Multi-prover interactive proofs: How to remove intractability assumptions

Michael Ben-Or, Shafi Goldwasser, Joe Kilian, Avi Wigderson

Research output: Chapter in Book/Report/Conference proceedingConference contributionpeer-review

287 Scopus citations

Abstract

Quite complex cryptographic machinery has been developed based on the assumption that one-way functions exist, yet we know of only a few possible such candidates. It is important at this time to find alternative foundations to the design of secure cryptography. We introduce a new model of generalized interactive proofs as a step in this direction. We prove that all NP languages have perfect zero-knowledge proof-systems in this model, without making any intractability assumptions. The generalized interactive-proof model consists of two computationally unbounded and untrusted provers, rather than one, who jointly agree on a strategy to convince the verifier of the truth of an assertion and then engage in a polynomial number of message exchanges with the verifier in their attempt to do so. To believe the validity of the assertion, the verifier must make sure that the two provers can not communicate with each other during the course of the proof process. Thus, the complexity assumptions made in previous work, have been traded for a physical separation between the two provers. We call this new model the multi-prover interactive-proof model, and examine its properties and applicability to cryptography.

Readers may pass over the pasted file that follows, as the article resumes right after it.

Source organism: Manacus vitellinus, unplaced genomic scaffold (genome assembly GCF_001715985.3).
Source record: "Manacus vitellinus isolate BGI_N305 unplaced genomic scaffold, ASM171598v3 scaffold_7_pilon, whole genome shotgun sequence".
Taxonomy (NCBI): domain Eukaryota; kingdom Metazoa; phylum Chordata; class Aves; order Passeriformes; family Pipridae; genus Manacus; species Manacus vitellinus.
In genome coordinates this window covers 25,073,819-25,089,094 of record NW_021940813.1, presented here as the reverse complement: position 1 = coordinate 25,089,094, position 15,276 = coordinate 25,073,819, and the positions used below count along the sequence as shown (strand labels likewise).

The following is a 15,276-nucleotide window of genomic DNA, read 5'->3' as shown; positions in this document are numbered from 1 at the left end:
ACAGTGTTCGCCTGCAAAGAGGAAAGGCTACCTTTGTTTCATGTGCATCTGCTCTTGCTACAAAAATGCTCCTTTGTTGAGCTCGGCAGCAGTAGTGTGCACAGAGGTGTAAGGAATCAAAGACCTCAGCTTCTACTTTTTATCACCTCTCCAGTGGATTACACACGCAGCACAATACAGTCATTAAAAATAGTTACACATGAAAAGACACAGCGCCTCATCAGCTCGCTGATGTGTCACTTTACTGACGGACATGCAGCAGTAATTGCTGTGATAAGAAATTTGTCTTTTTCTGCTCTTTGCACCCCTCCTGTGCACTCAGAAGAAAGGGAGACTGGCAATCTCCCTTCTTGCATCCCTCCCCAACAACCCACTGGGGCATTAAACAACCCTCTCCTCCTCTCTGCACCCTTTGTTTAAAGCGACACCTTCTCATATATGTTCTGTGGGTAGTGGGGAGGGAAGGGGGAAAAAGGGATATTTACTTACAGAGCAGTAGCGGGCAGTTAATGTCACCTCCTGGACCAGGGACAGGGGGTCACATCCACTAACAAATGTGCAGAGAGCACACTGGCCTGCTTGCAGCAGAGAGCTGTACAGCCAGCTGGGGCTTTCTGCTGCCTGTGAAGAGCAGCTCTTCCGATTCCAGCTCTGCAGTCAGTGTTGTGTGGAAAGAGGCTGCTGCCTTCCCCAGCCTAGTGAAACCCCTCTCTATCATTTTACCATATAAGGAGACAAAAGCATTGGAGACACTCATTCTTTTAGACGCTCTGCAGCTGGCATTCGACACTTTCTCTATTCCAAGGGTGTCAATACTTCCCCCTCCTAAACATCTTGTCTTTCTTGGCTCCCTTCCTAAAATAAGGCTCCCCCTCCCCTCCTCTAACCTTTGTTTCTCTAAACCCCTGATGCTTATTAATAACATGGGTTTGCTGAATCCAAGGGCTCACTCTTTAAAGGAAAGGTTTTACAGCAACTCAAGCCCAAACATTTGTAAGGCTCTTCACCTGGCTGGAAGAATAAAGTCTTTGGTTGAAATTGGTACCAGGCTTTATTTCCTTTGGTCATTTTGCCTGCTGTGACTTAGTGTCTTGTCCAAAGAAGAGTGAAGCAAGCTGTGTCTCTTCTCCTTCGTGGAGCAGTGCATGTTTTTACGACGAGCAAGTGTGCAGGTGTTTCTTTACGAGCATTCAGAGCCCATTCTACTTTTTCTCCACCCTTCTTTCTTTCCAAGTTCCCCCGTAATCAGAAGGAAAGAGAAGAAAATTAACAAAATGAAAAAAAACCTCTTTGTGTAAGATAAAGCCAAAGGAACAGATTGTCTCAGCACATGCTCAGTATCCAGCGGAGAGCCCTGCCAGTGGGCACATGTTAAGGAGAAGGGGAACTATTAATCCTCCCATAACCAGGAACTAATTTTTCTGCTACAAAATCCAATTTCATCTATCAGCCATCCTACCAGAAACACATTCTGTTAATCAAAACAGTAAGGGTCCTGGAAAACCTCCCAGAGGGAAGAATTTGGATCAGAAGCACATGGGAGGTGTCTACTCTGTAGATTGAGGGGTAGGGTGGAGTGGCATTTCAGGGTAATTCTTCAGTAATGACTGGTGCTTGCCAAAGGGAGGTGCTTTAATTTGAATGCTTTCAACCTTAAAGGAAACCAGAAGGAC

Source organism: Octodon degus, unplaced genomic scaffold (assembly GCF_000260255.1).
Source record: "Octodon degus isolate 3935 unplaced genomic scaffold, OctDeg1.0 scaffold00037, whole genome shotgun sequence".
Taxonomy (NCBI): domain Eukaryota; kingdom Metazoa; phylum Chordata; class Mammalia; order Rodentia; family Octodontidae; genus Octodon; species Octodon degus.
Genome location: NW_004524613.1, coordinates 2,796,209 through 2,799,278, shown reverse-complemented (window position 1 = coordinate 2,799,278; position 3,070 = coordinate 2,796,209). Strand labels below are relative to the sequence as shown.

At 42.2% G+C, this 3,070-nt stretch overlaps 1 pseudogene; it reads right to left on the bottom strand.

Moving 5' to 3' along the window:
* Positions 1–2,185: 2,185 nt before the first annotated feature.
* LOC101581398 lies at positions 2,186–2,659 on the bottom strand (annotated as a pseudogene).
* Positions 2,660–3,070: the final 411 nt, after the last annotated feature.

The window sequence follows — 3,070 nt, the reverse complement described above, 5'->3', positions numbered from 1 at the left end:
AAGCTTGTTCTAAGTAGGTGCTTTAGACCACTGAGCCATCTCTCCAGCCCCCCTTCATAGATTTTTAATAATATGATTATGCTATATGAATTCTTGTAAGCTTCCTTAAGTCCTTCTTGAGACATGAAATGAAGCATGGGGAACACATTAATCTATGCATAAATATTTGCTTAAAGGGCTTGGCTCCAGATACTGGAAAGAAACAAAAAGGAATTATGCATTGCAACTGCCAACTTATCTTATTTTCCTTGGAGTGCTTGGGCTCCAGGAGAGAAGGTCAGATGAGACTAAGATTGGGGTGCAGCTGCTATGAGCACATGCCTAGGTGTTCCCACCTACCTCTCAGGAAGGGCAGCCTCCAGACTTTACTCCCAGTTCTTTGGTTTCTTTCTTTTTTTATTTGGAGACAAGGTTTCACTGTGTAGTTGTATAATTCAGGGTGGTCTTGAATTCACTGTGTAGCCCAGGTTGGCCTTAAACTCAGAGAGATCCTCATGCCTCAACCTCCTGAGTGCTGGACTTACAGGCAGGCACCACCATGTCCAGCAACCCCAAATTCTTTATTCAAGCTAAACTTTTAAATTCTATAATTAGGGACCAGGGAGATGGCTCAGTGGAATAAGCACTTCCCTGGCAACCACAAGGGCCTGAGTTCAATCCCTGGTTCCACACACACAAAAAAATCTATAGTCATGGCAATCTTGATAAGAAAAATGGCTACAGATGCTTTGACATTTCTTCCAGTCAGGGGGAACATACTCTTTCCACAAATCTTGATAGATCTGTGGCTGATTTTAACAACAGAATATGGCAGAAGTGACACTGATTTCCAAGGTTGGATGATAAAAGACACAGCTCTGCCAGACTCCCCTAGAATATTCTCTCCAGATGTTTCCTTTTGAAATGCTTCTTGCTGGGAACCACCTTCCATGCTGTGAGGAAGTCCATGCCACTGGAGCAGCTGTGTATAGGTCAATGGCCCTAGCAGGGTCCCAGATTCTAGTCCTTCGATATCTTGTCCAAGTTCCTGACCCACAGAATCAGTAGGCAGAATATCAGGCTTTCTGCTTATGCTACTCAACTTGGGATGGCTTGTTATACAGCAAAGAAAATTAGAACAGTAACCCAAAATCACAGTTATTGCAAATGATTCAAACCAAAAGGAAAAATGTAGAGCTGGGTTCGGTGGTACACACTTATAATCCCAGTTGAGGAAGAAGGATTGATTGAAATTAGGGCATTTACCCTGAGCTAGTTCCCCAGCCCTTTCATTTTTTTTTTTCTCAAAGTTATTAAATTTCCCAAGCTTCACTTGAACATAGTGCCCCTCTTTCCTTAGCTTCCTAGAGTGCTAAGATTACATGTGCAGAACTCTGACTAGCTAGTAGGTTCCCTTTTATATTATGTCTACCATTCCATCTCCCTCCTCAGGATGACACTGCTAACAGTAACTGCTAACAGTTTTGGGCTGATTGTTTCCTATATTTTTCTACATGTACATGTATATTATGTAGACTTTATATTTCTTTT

Original languageAmerican English
Title of host publicationProceedings of the 20th Annual ACM Symposium on Theory of Computing, STOC 1988
PublisherAssociation for Computing Machinery
Pages113-131
Number of pages19
ISBN (Print)0897912640, 9780897912648
DOIs
StatePublished - 1988
Event20th Annual ACM Symposium on Theory of Computing, STOC 1988 - Chicago, IL, United States
Duration: 2 May 19884 May 1988

Publication series

NameProceedings of the Annual ACM Symposium on Theory of Computing
ISSN (Print)0737-8017

Conference

Conference20th Annual ACM Symposium on Theory of Computing, STOC 1988
Country/TerritoryUnited States
CityChicago, IL
Period2/05/884/05/88

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